Translation is the communication of the meaning of a source-language text by means of an equivalent target-language text. Whereas interpreting undoubtedly antedates writing, translation began only after the appearance of written literature; there exist partial translations of the Sumerian Epic of Gilgamesh (ca. 2000 BCE) into Southwest Asian languages of the second millennium BCE.
In the other hand, translation is activity that have relationship with changing language, source language to target language.
Translators always risk inappropriate spill-over of source-language idiom and usage into the target-language translation. On the other hand, spill-overs have imported useful source-language claques and loanwords that have enriched the target languages. Indeed, translators have helped substantially to shape the languages into which they have translated.
A. Ways of testing a translation
According to Larson, there exist five ways to test a translation:
1. Comparison with the source text
One of the main purposes of the comparison is to check for equivalence of information content. The comparison is actually a self – check; that is, it is done by the translator. Of course, it could be done by someone else who knows both languages well and knows translation principles. After checking to be sure that all of the information is there, the translator will make another comparison of source language and receptor language texts, looking for any problems.
2. Back – translation into the source language
A second way to check a translation is by having someone else, who is bilingual in the source and receptor languages, make a back – translation of the translated text into the source language. This person takes the translation and writes out the meaning he gets from it back into source language. He should do it without having read the source text used by the translator. This back translation will let the translator know what is being communicated to this person. In translating, one uses natural and clear forms; in back – translating, literal forms are used in order to show up the structure of the translation being back – translated.
3. Comprehension checks
Good comprehension testing is the key to a good translation. The purpose of this test is to see whether or not the translation is understood correctly by speakers of the language who have not seen the translation previously. It is designed to find out what the translation is communicating to the audience for whom it is intended. This type of test involves having people retell the content of the translation and answer questions about it. Comprehension testing is done with persons who are fluent speakers of the receptor language. These people should be ordinary people from various classes of the society. Testing should be done with young people, middle aged, and older people. It should be done with the more highly educated and with the newly literate, if the translation is intended for all.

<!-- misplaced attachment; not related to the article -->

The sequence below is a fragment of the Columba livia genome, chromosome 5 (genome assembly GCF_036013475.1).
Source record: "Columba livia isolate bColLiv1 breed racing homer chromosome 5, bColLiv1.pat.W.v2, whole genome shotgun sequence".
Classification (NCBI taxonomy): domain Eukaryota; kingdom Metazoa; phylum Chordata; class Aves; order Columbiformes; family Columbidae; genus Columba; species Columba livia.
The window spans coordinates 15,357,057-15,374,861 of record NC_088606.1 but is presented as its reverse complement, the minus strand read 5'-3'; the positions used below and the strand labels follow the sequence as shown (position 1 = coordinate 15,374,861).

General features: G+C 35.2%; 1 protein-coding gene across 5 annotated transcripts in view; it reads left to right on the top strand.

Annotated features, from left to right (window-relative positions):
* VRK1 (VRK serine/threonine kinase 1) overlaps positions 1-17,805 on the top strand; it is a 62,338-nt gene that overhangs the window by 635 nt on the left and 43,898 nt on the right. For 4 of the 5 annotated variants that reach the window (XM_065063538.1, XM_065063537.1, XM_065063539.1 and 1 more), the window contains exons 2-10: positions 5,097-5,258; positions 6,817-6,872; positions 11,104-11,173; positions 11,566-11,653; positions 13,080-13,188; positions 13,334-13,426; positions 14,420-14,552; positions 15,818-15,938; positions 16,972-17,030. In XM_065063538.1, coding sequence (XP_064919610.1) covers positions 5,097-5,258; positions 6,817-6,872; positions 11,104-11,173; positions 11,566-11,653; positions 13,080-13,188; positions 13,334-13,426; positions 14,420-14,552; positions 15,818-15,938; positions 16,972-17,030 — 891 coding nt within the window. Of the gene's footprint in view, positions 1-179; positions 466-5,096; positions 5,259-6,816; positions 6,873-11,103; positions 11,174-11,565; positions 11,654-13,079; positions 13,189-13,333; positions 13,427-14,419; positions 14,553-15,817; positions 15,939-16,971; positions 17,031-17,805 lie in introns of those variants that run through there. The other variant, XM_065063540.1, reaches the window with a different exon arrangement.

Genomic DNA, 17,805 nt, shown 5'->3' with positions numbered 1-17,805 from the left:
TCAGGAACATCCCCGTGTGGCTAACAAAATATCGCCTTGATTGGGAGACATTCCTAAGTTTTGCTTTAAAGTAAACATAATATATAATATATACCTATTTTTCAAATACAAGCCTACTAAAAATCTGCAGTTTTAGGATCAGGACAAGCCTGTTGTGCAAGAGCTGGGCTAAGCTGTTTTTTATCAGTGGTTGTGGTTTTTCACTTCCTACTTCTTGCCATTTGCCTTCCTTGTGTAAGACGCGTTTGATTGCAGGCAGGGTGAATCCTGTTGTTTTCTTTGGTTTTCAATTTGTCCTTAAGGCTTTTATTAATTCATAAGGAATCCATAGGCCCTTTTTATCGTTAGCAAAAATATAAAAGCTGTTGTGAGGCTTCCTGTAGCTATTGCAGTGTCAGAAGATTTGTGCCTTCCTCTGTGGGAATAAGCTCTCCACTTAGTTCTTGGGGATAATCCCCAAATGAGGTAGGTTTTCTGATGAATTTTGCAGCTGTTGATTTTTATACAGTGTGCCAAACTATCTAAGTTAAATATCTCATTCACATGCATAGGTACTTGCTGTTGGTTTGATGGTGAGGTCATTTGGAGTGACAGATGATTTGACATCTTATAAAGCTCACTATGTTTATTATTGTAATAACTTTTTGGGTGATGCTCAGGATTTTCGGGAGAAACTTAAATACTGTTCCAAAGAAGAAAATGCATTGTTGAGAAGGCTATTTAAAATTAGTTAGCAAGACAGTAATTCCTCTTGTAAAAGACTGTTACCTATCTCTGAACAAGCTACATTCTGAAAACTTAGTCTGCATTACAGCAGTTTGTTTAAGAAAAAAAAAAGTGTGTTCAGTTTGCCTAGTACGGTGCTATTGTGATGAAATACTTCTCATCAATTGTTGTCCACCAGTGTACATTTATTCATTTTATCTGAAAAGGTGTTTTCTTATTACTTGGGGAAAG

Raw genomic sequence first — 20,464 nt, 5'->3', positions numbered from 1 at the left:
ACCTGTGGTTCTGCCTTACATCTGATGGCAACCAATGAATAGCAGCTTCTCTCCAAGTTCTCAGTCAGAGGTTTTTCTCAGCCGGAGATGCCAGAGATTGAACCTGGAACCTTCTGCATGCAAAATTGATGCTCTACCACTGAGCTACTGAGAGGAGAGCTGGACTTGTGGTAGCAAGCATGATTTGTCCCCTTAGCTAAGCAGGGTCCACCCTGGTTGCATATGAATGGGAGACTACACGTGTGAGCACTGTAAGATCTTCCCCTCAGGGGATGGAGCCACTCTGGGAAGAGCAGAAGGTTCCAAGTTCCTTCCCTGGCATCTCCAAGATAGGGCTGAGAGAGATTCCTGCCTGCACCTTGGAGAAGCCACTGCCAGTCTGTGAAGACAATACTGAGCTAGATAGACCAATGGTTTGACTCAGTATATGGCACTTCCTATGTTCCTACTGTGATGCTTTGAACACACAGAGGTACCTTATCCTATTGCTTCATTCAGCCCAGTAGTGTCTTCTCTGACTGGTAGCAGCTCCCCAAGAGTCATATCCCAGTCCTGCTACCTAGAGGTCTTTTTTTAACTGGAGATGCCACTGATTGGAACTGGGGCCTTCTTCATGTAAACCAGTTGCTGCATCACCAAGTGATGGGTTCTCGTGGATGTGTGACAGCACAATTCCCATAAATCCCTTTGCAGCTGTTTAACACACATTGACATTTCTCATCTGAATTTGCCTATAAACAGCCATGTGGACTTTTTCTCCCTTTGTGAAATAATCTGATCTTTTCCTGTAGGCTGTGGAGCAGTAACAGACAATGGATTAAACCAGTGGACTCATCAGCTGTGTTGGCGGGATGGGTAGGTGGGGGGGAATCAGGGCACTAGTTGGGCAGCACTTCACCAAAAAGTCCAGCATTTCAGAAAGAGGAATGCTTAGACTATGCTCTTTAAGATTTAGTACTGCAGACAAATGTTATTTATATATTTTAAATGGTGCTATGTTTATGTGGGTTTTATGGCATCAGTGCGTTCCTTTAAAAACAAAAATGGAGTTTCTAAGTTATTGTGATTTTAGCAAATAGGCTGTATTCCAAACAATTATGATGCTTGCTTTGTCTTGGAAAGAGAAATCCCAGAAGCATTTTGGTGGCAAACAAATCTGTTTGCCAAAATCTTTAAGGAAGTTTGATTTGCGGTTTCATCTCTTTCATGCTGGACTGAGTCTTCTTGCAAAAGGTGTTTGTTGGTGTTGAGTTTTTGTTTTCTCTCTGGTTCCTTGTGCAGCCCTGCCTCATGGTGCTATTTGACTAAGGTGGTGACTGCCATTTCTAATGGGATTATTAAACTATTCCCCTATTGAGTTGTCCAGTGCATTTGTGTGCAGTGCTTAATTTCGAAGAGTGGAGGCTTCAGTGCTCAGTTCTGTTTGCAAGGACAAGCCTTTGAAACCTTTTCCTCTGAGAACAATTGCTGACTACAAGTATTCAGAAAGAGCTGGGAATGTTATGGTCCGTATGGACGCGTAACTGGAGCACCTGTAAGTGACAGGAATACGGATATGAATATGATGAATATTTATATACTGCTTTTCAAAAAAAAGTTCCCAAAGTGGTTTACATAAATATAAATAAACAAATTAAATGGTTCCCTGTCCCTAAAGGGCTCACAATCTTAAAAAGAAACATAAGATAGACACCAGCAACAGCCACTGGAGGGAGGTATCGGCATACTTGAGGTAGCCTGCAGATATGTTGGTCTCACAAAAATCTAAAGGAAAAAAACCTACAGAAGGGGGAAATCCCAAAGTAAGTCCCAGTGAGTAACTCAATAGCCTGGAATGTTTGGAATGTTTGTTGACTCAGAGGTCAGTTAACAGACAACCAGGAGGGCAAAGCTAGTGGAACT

The purpose of naturalness tests is to see if the form of the translation is natural and the style appropriate. This testing is done by reviewers. After the reviewer has checked for clarity and naturalness, he may also check for accuracy, if he knows the source language well. He will compare the translation with the source text looking for omissions, additions, or any changes of meaning. Once again the reviewer should make careful notes for the translator.
5. Readability testing
The translator and tester may do readability tests. These tests are done by asking someone to read a part of the translation aloud. It should be a complete section; that is, a unit. As they read, the tester will notice any places where the reader hesitates. Also, if he stops and re –reads the sentence, this should be noted as it indicates some problem in readability.
6. Consistency checks
As the translation comes near to completion, it is very important that consistency checks of various kinds be made. Some of these have to do with the content of the translation and others have to do with the technical details of presentation. All of those who are testing the translation should be alert for reading problems related to formatting as well as content.
B. Translation procedures, strategies and methods
The translating procedures, as depicted by Nida (1964) are as follow:
a. analysis of the source and target languages;
b. through study of the source language text before making attempts translate it;
c. Making judgments of the semantic and syntactic approximations. (pp. 241-45)
C. Direct Translation Techniques
Direct Translation Techniques are used when structural and conceptual elements of the source language can be transposed into the target language. Direct translation techniques include: